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Defense's Problems Run Much Deeper Than Just Jonathan Gannon

The Eagles DC tried blitzing more than he has all season and disguising coverages, but Justin Herbert still stayed upright and had a field day on Sunday

This isn’t just a Jonathan Gannon problem.

The Eagles’ defense has a personnel problem that goes beyond whatever scheme the defensive coordinator is trying.

Every level on that side of the ball needs help, actual help on the field.

None of the coaches will admit it because they won’t want to be viewed as throwing the front office under the proverbial bus, but it’s true.

For years, the Eagles have devalued defense, an attitude that trickles down from the very top with owner Jeffrey Lurie.

The last defensive player the Eagles took in the first round was Derek Barnett in 2017. Before that, it was Marcus Smith, who washed out, in 2014 and Fletcher Cox in 2012.

That's three defensive players in the last 10 drafts.

2012 was also the year they drafted a linebacker in the second round, Mychal Kendricks, who was a valuable member of the 2017 Super Bowl team. They haven’t taken a linebacker that high since Arkansas’ Quinton Caver in 2001.

They did spend third-round picks on linebackers Jordan Hicks in 2015 and Davion Taylor, who was very raw, in 2015.

Otherwise, it’s been a position they have tried to piecemeal in free agency without much luck, other than Nigel Bradham, who had a nice four-year run beginning in 2016.

Meanwhile, they chase receivers like a dog chases its tail, spending first-round picks on that position in 2015 (Nelson Agholor), 2020 (Jalen Reagor), and 2021 (DeVonta Smith) as well as second-round selections in 2014 (Jordan Matthews) and 2019 (J.J. Arcega-Whiteside).

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But this is about the defense.

Los Angeles’ Justin Herbert became the fifth quarterback this season to complete better than 80 percent of his throws in the Eagles’ 27-24 loss to the Chargers on Sunday, a defeat that left them reeling at 3-6 and 0-4 at home.

In the previous 70 years of Eagles football, just six quarterbacks in total have completed better than 80 percent of their throws (25 attempts minimum), per ESPN Stats & Info.

So, yeah, there’s a problem here.

Gannon knows it.

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He tried to do something different on Sunday, actually blitzing Herbert on 12 of his 41 dropbacks, per Pro Football Focus, which was the highest rate of the season for the Eagles at 29.3 percent.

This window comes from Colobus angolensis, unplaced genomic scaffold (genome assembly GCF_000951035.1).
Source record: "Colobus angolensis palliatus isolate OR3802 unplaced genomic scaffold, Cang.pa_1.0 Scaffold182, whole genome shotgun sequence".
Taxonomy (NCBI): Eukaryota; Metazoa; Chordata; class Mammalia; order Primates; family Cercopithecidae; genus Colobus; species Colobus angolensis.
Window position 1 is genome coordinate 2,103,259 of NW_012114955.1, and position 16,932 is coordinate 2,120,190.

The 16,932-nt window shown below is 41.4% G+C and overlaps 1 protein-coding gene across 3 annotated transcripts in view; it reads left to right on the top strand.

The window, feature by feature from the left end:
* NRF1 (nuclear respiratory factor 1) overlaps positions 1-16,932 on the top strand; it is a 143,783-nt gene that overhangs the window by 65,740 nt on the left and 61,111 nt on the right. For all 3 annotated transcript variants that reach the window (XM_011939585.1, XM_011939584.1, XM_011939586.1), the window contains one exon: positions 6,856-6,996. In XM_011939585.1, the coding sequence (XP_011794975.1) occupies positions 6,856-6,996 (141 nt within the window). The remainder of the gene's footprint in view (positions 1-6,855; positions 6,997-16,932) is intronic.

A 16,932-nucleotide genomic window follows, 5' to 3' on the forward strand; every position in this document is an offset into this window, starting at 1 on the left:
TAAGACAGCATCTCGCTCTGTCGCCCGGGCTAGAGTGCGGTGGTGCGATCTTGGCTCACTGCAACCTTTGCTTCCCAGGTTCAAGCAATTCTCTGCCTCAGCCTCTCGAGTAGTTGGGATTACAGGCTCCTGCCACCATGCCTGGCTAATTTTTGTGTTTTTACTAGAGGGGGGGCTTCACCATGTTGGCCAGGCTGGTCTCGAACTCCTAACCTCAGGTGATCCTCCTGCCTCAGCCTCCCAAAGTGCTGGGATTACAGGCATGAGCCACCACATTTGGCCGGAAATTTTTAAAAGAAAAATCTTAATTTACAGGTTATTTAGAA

He also tried to disguise coverages, dropping Barnett back once while blitzing a linebacker.

Nothing worked. The Eagles still couldn’t get close enough to even breath on Herbert.

That is telling.

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Head coach Nick Sirianni knows it, too.

He was asked by Eagle Maven on Monday how he, as an offensive coach, can help figure out ways to stop that from happening.

“That can be a couple different ways,” he said. “You can throw off the timing by getting a little pressure. You can throw off the timing by disguising the coverage and confusing the quarterback on where to go. You can throw off the timing with some reroutes and some press coverage as well.”

The excuse that the QB is getting the ball out quick is tiring. Herbert likely got the ball out quick in every game this season and yet other teams found ways to sack him, knock him down at the least. He had been sacked 14 times in seven games coming into Lincoln Financial Field.

Asked how to combat it, Sirianni said: “To get the quarterback to hold it in this quick game when it really comes down to that quick game and two seconds out before the ball – with him having the ball and getting out in two seconds, it's the disruption from the secondary.

“It's hard because if they're getting it out in two seconds, the pass rush isn't going to get there, right? So, it's the disruption in the secondary, whether it's cover two with some reroutes, whether it's a different type of zone with reroutes or the press man to man out there that deters that thing from getting out that quick.”

All good ideas from both the head coach and his DC.

It’s the personnel that needs to make it work, and it doesn’t seem capable of doing that on a consistent basis.

The Eagles’ front office needs to keep the defense in mind when the 2022 NFL Draft rolls around again in April and spend at least one, if not two or all three, of their expected three first-round picks on that side of the ball.

Otherwise, nothing is going to magically improve no matter who the defensive coordinator is.

Ed Kracz is the publisher of’s Eagle Maven and co-host of the Eagles Unfiltered Podcast. Check out the latest Eagles news at or and please follow him on Twitter: @kracze.